THE LOST CODE and THE DARK SHORE (together in this giveaway) are the first two books of The Atlanteans trilogy.
THE LOST CODE: In the year 2086, Camp Eden promises summer “the way things used to be,” back before the oceans rose and modern civilization sank into chaos. Located inside the EdenWest BioDome, the camp is an oasis of pine trees, cool water, and rustic charm.
But all at Camp Eden is not what it seems.
No one will know this better than fifteen-year-old Owen Parker. A strange underwater vision, even stranger wounds on Owen’s neck, and a cryptic warning from the enchanting lifeguard Lilly hint at a mystery that will take Owen deep beneath Lake Eden and even deeper into the past. What he discovers could give him the chance to save the tattered planet, but first, Owen will have to escape Camp Eden alive….
THE DARK SHORE: Owen and his friends have escaped Camp Eden, but the next step on their journey to find Atlantis and protect it from Project Elysium involves crossing the perilous wastelands of a wrecked planet. And out here, the horrors live bright in the poisonous sun.
Check Out an Original Song Written For the Book!
Check out our Exclusive Interview with the Author Here!
1) What did your friends and family think when you said you were going to write your first book, if indeed you DID tell people? Or, did you wait until after you had been accepted and your book was to be published before you told anyone?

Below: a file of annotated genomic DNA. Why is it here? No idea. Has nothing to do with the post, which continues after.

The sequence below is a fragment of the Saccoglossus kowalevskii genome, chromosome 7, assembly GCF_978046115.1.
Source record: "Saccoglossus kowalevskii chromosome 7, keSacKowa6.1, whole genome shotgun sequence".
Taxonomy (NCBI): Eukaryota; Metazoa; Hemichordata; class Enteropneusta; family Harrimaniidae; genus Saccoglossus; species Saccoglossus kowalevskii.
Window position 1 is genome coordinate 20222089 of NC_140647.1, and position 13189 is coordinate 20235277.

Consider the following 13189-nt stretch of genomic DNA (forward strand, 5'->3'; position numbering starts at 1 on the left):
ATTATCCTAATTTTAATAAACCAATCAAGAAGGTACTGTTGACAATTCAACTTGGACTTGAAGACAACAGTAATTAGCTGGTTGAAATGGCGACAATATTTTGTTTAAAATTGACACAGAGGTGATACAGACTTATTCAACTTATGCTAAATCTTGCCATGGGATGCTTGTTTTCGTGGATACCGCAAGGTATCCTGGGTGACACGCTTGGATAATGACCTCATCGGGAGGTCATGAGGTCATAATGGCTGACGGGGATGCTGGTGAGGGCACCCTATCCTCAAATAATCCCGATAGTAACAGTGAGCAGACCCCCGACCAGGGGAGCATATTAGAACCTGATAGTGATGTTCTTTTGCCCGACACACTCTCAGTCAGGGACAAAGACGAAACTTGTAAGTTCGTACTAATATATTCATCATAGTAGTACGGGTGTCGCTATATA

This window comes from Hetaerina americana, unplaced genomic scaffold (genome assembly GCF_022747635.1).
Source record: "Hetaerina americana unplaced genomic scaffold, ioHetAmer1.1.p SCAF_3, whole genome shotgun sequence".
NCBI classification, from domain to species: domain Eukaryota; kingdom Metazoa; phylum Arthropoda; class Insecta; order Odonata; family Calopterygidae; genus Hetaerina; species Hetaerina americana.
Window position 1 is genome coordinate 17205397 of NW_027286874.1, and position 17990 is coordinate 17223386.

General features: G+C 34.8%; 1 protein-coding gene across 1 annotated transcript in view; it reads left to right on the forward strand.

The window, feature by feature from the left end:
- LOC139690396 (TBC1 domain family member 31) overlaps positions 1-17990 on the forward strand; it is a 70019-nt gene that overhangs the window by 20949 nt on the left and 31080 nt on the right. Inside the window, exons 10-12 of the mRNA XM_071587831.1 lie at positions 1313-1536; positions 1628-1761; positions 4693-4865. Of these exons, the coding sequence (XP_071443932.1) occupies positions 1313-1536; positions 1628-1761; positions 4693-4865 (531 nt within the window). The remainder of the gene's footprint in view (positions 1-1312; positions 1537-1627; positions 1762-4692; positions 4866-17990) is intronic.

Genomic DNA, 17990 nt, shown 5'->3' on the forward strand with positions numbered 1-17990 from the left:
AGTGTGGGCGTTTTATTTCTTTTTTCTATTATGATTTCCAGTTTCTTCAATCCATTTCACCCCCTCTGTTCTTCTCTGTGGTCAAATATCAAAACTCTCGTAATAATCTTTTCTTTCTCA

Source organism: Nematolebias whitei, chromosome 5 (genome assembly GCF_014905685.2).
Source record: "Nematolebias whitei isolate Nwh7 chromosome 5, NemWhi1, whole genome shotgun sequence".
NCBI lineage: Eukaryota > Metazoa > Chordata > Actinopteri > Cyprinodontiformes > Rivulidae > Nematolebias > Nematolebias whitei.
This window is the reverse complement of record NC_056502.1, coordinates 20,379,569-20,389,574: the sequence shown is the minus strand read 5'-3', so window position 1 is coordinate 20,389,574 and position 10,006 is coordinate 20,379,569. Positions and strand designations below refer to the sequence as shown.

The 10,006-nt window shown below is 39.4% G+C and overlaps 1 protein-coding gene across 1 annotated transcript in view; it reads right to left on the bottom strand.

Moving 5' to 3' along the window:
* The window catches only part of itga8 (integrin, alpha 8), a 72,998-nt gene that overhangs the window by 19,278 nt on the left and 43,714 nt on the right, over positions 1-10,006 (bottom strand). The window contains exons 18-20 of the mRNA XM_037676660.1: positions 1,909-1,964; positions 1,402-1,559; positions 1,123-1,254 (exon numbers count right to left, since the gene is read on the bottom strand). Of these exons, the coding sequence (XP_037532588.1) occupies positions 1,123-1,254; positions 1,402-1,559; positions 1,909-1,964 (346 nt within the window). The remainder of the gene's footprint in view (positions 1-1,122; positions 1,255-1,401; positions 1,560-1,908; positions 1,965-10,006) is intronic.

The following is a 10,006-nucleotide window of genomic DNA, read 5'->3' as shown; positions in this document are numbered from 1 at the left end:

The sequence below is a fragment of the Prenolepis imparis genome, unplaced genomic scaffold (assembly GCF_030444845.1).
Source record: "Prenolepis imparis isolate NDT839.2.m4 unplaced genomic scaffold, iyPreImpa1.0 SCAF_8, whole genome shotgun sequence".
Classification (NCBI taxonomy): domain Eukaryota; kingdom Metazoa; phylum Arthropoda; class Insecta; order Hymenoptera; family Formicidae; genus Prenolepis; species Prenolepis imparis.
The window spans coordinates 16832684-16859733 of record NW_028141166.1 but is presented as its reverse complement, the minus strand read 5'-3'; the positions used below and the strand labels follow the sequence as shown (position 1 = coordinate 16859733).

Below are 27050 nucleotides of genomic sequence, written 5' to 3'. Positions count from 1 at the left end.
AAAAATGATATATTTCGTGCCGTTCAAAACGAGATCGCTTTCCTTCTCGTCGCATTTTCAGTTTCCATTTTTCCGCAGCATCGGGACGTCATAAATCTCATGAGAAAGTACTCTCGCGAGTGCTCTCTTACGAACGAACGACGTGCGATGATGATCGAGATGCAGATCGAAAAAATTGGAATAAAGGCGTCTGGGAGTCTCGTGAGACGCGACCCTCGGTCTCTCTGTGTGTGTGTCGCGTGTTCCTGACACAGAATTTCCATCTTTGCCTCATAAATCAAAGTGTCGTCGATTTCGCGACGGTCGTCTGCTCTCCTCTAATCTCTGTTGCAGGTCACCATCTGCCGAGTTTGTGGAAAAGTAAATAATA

I didn’t really tell anyone when I was writing my actual first book, which was a novel I wrote in notebooks on Saturdays senior year in high school. But I did bring that book to college and, once I typed it up in the “Mac Lab” and printed it out on the “Stylewriter,” I did show it to people. And by people I mean girls. And then I learned that girls dig when a boy is all sensitive and has a novel. Except then I learned that dorms are only so big, and girls talk. Side note: sophomore year I showed that novel to another girl, and she was unimpressed. I married her.
2) No matter how many books you write, I’m sure each one has it’s own challenges. How was this book more challenging to write than your others? How was it easier?
The hardest part about this book was having a character who was neither young enough to make the book a middle grade, nor old enough to make it a pure YA. I’ve been teaching in middle schools for years, and I wanted to write a story about a kid who was in that 14-15 range, but still young in his skin. He’s not a kid. But he’s also not a butt-kicking teen android. He’s kissed like one girl, and it was awkward. He’s thoughtful, but getting his thoughts and his emotions to come out of his face is still really hard (actually, not sure that’s changed!). He’s the kind of kid who doesn’t make friends easy, who might try something stupid like take a swim test (during which he drowns) to impress the first safe person he’s met at camp (Lilly: he thinks he loves her; he has no idea what that really means).
At the same time, I wanted to write a speculative, sci-fi, fantasy coming-of-age adventure. But Owen can’t just own that role. He has to grow into it. But once I got inside his weird head, I totally loved him. And I feel like his slow, organic evolution throughout these first two books is true to what I experienced, and what I see kids experiencing. And what else can we do? (note to Kevin: butt-kicking android!)
3) When did you first know that you wanted to be a writer? Have you had other jobs along the way?